• Analysis of the past demand pattern provides a good basis for forecasting future demand.

  • Majority of quantitative approaches fall in the category of time series analysis.


Time series analysis
Time Series Analysis

  • A time series (naive forecasting) is a set of numbers where the order or sequence of the numbers is important, i.e., historical demand

  • Attempts to forecasts future values of the time series by examining past observations of the data only. The assumption is that the time series will continue to move as in the past

  • Analysis of the time series identifies patterns

  • Once the patterns are identified, they can be used to develop a forecast


Forecast horizon
Forecast Horizon

  • Short term

    • Up to a year

  • Medium term

    • One to five years

  • Long term

    • More than five years


Reasons for fluctuations in time series data
Reasons for Fluctuations in Time Series Data

  • Secular Trend are noted by an upward or downward sloping line- long-term movement in data (e.g. Population shift, changing income and cultural changes).

  • Cycle fluctuations is a data pattern that may cover several years before it repeats itself- wavelike variations of more than one year’s duration (e.g. Economic, political and agricultural conditions).

  • Seasonality is a data pattern that repeats itself over the period of one year or less- short-term regular variations in data (e.g. Weekly or daily restaurant and supermarket experiences).

  • Irregular variationscaused by unusual circumstances(e.g. Severe weather conditions, strikes or major changes in a product or service).

  • Random influences (noise) orvariationsresults from random variation or unexplained causes. (e.g. residuals)


Forecast variations
Forecast Variations

Irregularvariation

Trend

Cycles

90

89

88

Seasonal variations


Uses for na ve forecasts
Uses for Naïve Forecasts

  • Stable time series data

    • F(t) = A(t-1)

  • Seasonal variations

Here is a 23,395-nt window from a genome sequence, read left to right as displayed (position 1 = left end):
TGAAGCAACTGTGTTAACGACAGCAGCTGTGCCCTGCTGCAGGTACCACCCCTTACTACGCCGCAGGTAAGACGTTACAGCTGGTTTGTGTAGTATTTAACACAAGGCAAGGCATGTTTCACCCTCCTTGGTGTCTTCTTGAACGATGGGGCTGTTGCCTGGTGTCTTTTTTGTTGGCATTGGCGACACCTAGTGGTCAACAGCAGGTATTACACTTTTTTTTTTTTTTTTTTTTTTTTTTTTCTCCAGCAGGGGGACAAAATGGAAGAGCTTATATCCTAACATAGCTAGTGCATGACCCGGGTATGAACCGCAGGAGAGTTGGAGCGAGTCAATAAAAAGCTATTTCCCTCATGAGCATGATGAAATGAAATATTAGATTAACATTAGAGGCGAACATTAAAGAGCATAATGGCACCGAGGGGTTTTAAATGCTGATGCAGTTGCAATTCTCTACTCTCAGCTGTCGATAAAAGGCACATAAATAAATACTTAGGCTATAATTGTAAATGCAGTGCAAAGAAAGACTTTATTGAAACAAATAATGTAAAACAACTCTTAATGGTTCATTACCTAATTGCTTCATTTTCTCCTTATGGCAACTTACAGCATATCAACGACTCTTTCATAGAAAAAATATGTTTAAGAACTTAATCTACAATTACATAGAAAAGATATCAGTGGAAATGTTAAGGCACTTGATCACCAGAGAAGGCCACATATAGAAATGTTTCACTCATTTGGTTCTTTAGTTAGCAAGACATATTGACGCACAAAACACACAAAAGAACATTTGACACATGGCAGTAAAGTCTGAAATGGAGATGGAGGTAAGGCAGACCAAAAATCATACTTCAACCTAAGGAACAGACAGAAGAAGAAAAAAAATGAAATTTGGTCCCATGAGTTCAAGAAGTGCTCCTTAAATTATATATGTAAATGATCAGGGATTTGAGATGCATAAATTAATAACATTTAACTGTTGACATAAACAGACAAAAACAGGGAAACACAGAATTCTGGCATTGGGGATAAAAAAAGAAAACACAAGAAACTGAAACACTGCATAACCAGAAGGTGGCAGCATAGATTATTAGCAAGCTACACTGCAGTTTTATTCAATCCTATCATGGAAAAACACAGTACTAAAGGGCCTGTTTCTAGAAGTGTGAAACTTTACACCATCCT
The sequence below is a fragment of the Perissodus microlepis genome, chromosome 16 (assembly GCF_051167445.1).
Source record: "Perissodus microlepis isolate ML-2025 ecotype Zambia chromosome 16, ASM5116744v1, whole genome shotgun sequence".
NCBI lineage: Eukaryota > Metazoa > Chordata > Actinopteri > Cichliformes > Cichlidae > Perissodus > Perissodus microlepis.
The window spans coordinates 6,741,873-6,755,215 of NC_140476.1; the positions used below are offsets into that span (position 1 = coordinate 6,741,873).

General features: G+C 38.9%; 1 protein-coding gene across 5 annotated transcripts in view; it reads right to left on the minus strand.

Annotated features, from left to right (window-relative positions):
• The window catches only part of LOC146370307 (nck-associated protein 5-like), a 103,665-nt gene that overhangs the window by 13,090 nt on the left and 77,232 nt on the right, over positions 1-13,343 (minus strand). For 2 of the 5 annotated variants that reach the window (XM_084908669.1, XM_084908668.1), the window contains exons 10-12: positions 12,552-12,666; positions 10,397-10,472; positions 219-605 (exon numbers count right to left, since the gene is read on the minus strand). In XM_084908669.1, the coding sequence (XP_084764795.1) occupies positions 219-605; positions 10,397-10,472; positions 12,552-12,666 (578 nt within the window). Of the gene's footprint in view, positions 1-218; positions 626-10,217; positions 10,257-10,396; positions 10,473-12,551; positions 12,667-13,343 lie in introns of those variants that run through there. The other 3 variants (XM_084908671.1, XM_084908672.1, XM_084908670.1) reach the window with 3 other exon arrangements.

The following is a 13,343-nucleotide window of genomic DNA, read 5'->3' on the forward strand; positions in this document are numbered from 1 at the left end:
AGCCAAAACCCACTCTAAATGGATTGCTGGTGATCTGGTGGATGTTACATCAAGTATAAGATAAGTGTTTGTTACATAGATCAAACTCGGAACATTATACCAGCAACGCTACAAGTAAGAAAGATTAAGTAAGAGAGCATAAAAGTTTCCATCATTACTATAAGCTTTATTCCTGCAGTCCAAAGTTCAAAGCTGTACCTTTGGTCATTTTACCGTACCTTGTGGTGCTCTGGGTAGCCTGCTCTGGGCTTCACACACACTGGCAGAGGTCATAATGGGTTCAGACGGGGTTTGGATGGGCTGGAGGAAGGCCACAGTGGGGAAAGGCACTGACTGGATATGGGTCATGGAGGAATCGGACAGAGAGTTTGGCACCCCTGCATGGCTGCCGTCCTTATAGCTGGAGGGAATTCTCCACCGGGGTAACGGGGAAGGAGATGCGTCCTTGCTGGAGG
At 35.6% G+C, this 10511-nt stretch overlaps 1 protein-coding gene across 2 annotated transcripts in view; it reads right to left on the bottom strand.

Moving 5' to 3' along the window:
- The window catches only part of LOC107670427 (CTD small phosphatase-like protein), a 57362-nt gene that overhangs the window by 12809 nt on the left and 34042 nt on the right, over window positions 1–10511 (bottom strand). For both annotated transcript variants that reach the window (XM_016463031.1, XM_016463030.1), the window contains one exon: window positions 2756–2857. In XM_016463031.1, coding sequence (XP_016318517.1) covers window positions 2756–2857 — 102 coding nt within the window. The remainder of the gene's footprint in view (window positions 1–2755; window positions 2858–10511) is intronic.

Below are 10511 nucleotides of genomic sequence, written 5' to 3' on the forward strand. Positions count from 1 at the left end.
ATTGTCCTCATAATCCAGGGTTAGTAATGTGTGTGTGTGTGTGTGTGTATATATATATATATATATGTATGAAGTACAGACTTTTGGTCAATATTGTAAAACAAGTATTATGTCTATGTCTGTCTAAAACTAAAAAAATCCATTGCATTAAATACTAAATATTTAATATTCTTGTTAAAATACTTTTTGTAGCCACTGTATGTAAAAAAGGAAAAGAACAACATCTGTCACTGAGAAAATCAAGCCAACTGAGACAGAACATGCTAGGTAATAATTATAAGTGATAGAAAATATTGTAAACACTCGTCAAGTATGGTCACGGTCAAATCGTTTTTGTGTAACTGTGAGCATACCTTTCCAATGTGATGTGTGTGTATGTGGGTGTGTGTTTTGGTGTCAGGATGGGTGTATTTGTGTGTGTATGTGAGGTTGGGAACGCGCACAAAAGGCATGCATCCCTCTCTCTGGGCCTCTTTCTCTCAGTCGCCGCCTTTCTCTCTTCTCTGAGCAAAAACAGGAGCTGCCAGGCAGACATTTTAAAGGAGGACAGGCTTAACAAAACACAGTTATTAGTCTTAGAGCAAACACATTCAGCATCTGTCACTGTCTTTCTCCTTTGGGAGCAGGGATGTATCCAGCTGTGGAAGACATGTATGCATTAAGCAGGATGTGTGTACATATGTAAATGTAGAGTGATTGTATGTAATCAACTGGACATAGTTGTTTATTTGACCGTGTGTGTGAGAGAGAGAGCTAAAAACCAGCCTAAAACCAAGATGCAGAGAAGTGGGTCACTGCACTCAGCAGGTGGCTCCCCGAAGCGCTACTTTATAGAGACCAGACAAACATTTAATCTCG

• F(t) = A(t-n)

  • Data with trends

    • F(t) = A(t-1) + (A(t-1) – A(t-2))


Techniques for averaging
Techniques for Averaging

  • Moving average

  • Weighted moving average

  • Exponential smoothing


Moving averages
Moving Averages

  • Moving average – A technique that averages a number of recent actual values, updated as new values become available.

At-n+ … At-2 + At-1

Ft = MAn=

n

n= number of period

  • Weighted moving average – More recent values in a series are given more weight in computing the forecast.

wnAt-n + … wn-1At-2 + w1At-1

Ft = WMAn=

n

n=total amount of number of weights


Simple moving average
Simple Moving Average

Actual

MA5

MA3

At-n+ … At-2 + At-1

Ft = MAn=

n


Simple moving average1
Simple Moving Average

  • An averaging period (AP) is given or selected

  • The forecast for the next period is the arithmetic average of the AP most recent actual demands

  • It is called a “simple” average because each period used to compute the average is equally weighted

  • It is called “moving” because as new demand data becomes available, the oldest data is not used

  • By increasing the AP, the forecast is less responsive to fluctuations in demand (low impulse response and high noise dampening)

  • By decreasing the AP, the forecast is more responsive to fluctuations in demand (high impulse response and low noise dampening)


Exponential smoothing
Exponential Smoothing

Ft = Ft-1 + (At-1 - Ft-1)

  • Premise--The most recent observations might have the highest predictive value.Therefore, we should give more weight to the more recent time periods when forecasting.

  • Weighted averaging method based on previous forecast plus a percentage of the forecast error

  • A-F is the error term,  is the % feedback

Ft = forecast for period t

Ft-1 = forecast for the previous period

= smoothing constant

At-1 = actual data for the previous period


Exponential smoothing forecasts
Exponential SmoothingForecasts

  • The weights used to compute the forecast (moving average) are exponentially distributed.